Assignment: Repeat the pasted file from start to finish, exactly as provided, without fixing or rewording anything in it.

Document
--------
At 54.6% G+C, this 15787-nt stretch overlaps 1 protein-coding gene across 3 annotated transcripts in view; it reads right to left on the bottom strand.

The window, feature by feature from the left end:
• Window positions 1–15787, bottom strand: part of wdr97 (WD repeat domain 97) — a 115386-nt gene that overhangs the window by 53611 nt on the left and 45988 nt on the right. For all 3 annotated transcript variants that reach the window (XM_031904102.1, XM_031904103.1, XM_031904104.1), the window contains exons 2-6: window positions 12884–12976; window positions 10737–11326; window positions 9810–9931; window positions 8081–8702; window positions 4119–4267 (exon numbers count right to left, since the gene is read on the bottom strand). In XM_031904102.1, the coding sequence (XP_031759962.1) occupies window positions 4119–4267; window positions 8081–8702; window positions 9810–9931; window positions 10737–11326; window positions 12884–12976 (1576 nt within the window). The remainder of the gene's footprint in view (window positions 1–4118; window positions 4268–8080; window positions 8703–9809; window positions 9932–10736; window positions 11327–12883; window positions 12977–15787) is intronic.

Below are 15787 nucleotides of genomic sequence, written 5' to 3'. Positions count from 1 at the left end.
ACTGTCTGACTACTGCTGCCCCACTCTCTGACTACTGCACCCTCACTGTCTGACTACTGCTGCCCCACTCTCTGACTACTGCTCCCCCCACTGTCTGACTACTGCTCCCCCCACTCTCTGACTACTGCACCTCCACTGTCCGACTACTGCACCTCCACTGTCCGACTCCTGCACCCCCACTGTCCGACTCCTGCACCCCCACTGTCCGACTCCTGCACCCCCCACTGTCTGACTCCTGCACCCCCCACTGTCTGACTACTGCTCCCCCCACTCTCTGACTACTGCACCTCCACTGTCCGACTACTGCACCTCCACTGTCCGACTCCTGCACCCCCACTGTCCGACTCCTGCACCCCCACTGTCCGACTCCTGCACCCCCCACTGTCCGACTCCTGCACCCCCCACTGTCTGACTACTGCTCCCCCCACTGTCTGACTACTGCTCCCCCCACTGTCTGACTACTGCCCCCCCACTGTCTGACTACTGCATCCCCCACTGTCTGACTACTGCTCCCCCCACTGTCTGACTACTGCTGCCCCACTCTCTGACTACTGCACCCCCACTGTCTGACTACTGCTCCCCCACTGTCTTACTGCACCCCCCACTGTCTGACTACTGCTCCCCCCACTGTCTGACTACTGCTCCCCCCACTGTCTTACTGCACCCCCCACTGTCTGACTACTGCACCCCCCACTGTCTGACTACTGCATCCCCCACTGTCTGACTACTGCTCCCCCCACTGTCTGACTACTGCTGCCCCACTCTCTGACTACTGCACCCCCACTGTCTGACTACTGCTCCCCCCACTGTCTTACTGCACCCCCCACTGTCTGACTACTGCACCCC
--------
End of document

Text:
At 54.6% G+C, this 15787-nt stretch overlaps 1 protein-coding gene across 3 annotated transcripts in view; it reads right to left on the bottom strand.

The window, feature by feature from the left end:
• Window positions 1–15787, bottom strand: part of wdr97 (WD repeat domain 97) — a 115386-nt gene that overhangs the window by 53611 nt on the left and 45988 nt on the right. For all 3 annotated transcript variants that reach the window (XM_031904102.1, XM_031904103.1, XM_031904104.1), the window contains exons 2-6: window positions 12884–12976; window positions 10737–11326; window positions 9810–9931; window positions 8081–8702; window positions 4119–4267 (exon numbers count right to left, since the gene is read on the bottom strand). In XM_031904102.1, the coding sequence (XP_031759962.1) occupies window positions 4119–4267; window positions 8081–8702; window positions 9810–9931; window positions 10737–11326; window positions 12884–12976 (1576 nt within the window). The remainder of the gene's footprint in view (window positions 1–4118; window positions 4268–8080; window positions 8703–9809; window positions 9932–10736; window positions 11327–12883; window positions 12977–15787) is intronic.

Below are 15787 nucleotides of genomic sequence, written 5' to 3'. Positions count from 1 at the left end.
ACTGTCTGACTACTGCTGCCCCACTCTCTGACTACTGCACCCTCACTGTCTGACTACTGCTGCCCCACTCTCTGACTACTGCTCCCCCCACTGTCTGACTACTGCTCCCCCCACTCTCTGACTACTGCACCTCCACTGTCCGACTACTGCACCTCCACTGTCCGACTCCTGCACCCCCACTGTCCGACTCCTGCACCCCCACTGTCCGACTCCTGCACCCCCCACTGTCTGACTCCTGCACCCCCCACTGTCTGACTACTGCTCCCCCCACTCTCTGACTACTGCACCTCCACTGTCCGACTACTGCACCTCCACTGTCCGACTCCTGCACCCCCACTGTCCGACTCCTGCACCCCCACTGTCCGACTCCTGCACCCCCCACTGTCCGACTCCTGCACCCCCCACTGTCTGACTACTGCTCCCCCCACTGTCTGACTACTGCTCCCCCCACTGTCTGACTACTGCCCCCCCACTGTCTGACTACTGCATCCCCCACTGTCTGACTACTGCTCCCCCCACTGTCTGACTACTGCTGCCCCACTCTCTGACTACTGCACCCCCACTGTCTGACTACTGCTCCCCCACTGTCTTACTGCACCCCCCACTGTCTGACTACTGCTCCCCCCACTGTCTGACTACTGCTCCCCCCACTGTCTTACTGCACCCCCCACTGTCTGACTACTGCACCCCCCACTGTCTGACTACTGCATCCCCCACTGTCTGACTACTGCTCCCCCCACTGTCTGACTACTGCTGCCCCACTCTCTGACTACTGCACCCCCACTGTCTGACTACTGCTCCCCCCACTGTCTTACTGCACCCCCCACTGTCTGACTACTGCACCCC